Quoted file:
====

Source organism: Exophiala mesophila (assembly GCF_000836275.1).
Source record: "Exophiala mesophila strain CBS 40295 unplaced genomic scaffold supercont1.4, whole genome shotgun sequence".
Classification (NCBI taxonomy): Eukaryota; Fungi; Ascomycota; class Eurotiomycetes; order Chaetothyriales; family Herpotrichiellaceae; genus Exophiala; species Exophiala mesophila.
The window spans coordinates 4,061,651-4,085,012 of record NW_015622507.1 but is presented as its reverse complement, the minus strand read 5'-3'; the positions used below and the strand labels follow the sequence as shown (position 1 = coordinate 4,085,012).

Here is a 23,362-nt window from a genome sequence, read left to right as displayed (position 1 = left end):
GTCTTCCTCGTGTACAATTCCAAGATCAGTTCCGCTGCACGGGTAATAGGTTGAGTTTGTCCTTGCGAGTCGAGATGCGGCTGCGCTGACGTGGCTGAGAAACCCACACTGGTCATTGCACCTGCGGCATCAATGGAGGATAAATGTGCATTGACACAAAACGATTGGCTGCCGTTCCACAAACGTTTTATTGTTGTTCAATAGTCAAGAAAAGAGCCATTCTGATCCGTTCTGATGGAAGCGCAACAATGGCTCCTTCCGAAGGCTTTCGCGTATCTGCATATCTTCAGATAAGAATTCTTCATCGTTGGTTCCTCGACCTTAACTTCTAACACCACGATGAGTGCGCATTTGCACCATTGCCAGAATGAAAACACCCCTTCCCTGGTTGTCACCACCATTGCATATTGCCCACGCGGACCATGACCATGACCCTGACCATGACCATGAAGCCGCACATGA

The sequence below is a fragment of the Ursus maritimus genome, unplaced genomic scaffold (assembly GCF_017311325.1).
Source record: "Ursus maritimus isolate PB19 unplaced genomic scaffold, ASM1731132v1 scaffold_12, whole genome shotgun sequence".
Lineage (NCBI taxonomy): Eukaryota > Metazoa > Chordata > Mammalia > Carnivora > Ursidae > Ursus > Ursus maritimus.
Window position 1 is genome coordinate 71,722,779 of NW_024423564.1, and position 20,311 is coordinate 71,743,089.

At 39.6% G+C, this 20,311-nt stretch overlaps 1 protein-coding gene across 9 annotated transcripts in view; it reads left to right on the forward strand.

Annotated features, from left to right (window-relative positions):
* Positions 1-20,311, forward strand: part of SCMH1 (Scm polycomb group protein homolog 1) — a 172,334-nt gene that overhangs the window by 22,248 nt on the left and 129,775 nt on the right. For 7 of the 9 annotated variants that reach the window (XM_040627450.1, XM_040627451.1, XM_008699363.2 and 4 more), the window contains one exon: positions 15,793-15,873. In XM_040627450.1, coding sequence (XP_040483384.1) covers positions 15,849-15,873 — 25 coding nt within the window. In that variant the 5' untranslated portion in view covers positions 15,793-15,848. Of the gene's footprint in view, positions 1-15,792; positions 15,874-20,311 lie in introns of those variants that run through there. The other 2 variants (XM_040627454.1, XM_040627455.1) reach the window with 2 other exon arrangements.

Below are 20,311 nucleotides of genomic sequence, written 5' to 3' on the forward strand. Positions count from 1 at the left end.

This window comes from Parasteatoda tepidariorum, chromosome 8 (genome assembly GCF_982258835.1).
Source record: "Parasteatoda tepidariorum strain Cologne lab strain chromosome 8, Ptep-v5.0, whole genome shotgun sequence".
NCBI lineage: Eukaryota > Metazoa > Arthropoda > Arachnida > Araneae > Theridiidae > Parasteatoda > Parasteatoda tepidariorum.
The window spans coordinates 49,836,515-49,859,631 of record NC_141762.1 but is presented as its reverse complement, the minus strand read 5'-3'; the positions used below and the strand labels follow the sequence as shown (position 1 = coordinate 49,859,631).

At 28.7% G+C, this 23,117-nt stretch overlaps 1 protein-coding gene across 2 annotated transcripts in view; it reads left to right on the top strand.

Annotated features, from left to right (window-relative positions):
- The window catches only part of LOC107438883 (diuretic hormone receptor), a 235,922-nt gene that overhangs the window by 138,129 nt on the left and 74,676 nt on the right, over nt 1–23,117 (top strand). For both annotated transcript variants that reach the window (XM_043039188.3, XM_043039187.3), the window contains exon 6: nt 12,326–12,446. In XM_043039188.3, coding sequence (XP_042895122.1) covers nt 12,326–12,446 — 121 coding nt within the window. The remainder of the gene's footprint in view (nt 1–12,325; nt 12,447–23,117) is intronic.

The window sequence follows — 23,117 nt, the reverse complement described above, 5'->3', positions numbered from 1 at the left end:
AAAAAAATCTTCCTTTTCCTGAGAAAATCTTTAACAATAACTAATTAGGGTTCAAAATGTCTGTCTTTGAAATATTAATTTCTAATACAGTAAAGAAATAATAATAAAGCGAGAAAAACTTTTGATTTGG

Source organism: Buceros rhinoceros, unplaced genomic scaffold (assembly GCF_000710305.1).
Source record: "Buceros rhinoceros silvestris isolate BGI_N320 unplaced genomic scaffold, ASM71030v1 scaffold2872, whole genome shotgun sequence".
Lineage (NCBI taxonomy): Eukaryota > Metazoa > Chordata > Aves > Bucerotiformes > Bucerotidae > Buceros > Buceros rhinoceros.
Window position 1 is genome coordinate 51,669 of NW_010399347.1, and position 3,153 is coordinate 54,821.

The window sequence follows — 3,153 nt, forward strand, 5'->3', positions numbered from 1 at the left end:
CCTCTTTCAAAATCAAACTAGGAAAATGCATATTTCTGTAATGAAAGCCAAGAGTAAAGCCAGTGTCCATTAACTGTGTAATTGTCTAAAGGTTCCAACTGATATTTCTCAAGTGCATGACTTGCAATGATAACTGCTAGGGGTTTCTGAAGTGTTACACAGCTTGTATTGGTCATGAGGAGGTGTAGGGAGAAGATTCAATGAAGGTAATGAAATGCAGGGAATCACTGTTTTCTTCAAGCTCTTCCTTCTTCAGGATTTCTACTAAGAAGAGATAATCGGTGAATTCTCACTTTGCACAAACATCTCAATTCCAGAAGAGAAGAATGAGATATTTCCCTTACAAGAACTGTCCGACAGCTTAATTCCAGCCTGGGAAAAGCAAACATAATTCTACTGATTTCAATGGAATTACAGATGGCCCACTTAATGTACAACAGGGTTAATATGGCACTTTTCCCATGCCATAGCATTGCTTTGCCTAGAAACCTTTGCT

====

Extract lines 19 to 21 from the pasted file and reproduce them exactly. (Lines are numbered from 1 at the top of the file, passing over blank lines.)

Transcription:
At 28.7% G+C, this 23,117-nt stretch overlaps 1 protein-coding gene across 2 annotated transcripts in view; it reads left to right on the top strand.

Annotated features, from left to right (window-relative positions):
- The window catches only part of LOC107438883 (diuretic hormone receptor), a 235,922-nt gene that overhangs the window by 138,129 nt on the left and 74,676 nt on the right, over nt 1–23,117 (top strand). For both annotated transcript variants that reach the window (XM_043039188.3, XM_043039187.3), the window contains exon 6: nt 12,326–12,446. In XM_043039188.3, coding sequence (XP_042895122.1) covers nt 12,326–12,446 — 121 coding nt within the window. The remainder of the gene's footprint in view (nt 1–12,325; nt 12,447–23,117) is intronic.